• Jill Jarrell Newsome

The Widow

A long time friend of mine lost her husband and I am reminded of my Mom living life without her husband and best friend. Dad and Mom were together 60 years and then life changed in about ten days. I remember the Sunday after my Dad's funeral someone asked me if things were back to normal. I cannot imagine what my face looked like when they asked this! I wanted to yell, "No. Our life will never be normal again." It took some months for me to realize this would be our "new normal." I remember six months later when God showed me that I could not fix this. I could stay at Mom's 24/7 but Mom would still be lonely. She missed Dad!


My heart aches for people losing their spouses after many years of marriage. While they were blessed to have long lives together, they live with a void. 1 Timothy 5: 5, "The widow who is really in need and left all alone puts her hope in God and continues night and day to pray and to ask God for help." This is where our help comes from! Psalm 121: 2-4, "My help comes from the Lord, the Maker of heaven and earth." This is what my Mom has shown me!


The Bible tells us a lot about widows. James 1: 27, "Religion that God our Father accepts as pure and faultless is this: to look after orphans and widows in their distress and to keep oneself from being polluted by the world." Psalm 68: 5, "A father to the fatherless, a defender of widows, is God in his holy dwelling." 1 Timothy 5: 16, " If any woman who is a believer has widows in her care, she should continue to help them and not let the church be burdened with them, so that the church can help those widows who are really in need."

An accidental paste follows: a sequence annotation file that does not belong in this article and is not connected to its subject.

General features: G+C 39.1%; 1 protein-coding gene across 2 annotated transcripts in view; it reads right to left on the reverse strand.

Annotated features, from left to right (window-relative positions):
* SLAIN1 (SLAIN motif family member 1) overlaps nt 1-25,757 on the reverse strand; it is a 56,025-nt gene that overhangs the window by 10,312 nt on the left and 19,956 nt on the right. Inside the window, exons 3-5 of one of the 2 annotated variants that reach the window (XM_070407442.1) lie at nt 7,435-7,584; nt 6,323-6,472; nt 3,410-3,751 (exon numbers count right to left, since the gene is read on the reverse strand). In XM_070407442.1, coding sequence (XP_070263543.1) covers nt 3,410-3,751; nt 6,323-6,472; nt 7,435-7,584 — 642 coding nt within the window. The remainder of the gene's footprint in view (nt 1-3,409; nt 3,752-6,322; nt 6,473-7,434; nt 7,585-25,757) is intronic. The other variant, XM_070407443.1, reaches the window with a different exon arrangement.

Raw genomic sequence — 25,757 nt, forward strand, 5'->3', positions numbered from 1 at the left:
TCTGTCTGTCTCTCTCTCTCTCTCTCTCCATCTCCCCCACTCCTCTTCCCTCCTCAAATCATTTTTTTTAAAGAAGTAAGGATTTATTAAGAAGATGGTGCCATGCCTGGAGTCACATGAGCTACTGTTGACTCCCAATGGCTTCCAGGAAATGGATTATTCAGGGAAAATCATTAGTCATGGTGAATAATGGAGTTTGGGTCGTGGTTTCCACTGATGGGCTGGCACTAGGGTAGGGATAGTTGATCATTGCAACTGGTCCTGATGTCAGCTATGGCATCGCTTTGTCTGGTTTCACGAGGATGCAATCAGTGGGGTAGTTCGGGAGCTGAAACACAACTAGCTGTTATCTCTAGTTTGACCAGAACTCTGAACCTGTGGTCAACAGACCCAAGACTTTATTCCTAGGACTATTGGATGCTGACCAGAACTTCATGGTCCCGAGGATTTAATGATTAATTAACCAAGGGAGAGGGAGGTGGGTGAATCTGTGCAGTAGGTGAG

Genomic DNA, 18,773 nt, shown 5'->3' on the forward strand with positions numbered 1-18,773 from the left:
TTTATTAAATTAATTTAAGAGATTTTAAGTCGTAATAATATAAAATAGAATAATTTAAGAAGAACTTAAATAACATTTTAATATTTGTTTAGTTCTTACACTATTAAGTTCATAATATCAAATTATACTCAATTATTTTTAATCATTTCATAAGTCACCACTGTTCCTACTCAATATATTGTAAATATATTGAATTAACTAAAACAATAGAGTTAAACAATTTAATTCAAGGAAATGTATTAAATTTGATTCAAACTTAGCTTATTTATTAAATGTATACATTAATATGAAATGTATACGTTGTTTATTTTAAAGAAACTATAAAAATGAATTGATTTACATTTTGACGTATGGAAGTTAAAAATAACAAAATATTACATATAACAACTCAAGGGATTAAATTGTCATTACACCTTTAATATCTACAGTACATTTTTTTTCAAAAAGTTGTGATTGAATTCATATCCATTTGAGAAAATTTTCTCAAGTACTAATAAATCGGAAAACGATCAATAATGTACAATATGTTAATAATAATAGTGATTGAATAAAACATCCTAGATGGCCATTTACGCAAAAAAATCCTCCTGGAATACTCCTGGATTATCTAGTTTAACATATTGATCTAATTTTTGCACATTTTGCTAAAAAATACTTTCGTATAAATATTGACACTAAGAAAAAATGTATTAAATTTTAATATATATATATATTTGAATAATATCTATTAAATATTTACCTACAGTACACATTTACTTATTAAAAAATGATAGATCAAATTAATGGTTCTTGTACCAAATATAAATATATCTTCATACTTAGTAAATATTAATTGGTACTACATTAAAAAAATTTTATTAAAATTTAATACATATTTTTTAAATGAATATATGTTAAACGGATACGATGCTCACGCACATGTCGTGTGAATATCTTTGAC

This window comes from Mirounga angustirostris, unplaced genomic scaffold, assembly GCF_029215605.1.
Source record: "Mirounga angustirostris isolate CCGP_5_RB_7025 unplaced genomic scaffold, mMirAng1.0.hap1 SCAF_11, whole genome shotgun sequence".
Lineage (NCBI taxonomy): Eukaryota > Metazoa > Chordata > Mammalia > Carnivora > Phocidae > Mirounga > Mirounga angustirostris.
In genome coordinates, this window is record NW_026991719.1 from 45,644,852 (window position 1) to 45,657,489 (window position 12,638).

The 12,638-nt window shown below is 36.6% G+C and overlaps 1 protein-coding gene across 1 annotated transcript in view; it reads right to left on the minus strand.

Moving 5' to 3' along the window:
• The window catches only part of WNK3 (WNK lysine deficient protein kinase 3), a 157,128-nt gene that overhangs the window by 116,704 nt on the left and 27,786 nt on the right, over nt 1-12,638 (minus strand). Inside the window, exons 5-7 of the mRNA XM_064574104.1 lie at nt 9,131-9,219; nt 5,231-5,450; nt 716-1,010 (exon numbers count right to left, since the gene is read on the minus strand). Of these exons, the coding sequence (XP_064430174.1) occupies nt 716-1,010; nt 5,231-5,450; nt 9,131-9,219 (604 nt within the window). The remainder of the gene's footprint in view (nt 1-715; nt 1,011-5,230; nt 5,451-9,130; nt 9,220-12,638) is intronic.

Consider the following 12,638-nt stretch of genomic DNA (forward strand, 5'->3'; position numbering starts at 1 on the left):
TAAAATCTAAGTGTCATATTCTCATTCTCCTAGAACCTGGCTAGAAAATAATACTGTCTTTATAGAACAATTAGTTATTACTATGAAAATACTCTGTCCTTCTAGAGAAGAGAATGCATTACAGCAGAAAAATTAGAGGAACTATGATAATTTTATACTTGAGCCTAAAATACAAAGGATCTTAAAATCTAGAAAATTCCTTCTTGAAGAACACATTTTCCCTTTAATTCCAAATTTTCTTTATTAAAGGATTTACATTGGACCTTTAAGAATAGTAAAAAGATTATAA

1 Timothy 5: 9-10, "No widow may be put on the list of widows unless she is over sixty, has been faithful to her husband, and is well known for her good deeds,such as bringing up children, showing hospitality, washing the feet of the Lord’s people, helping those in trouble and devoting herself to all kinds of good deeds." Paul says the responsibility for the widow lies on her relatives if they are able. If the widow does not have a family that is able or willing then the church should help. Paul believed that the truly needy receive help.

At that time 60 was considered to be elderly. Sixty was not the new 40! He considered most of these widows unable to do certain work. But Paul also did not expect them to be idle while the church took care of them. The characteristics of the widows known for their hospitality and generosity could still serve others even in their old age. They could teach new females how to care for the sick and orphaned. They could also fast and pray regularly. My mom comes to mind as a widow who does not sit idle while others take care of her. Momma has always told me there is some way everyone can serve. Remember what my preacher says, "if you ain't dead, you ain't done!"

Let's lift those widows who are spending Christmas without their spouse, some for the first time. We are the church and we should be ready to support those who have been quick to help and to pray for others. Are you known for your hospitality and generosity? Who can you serve today that is in need?

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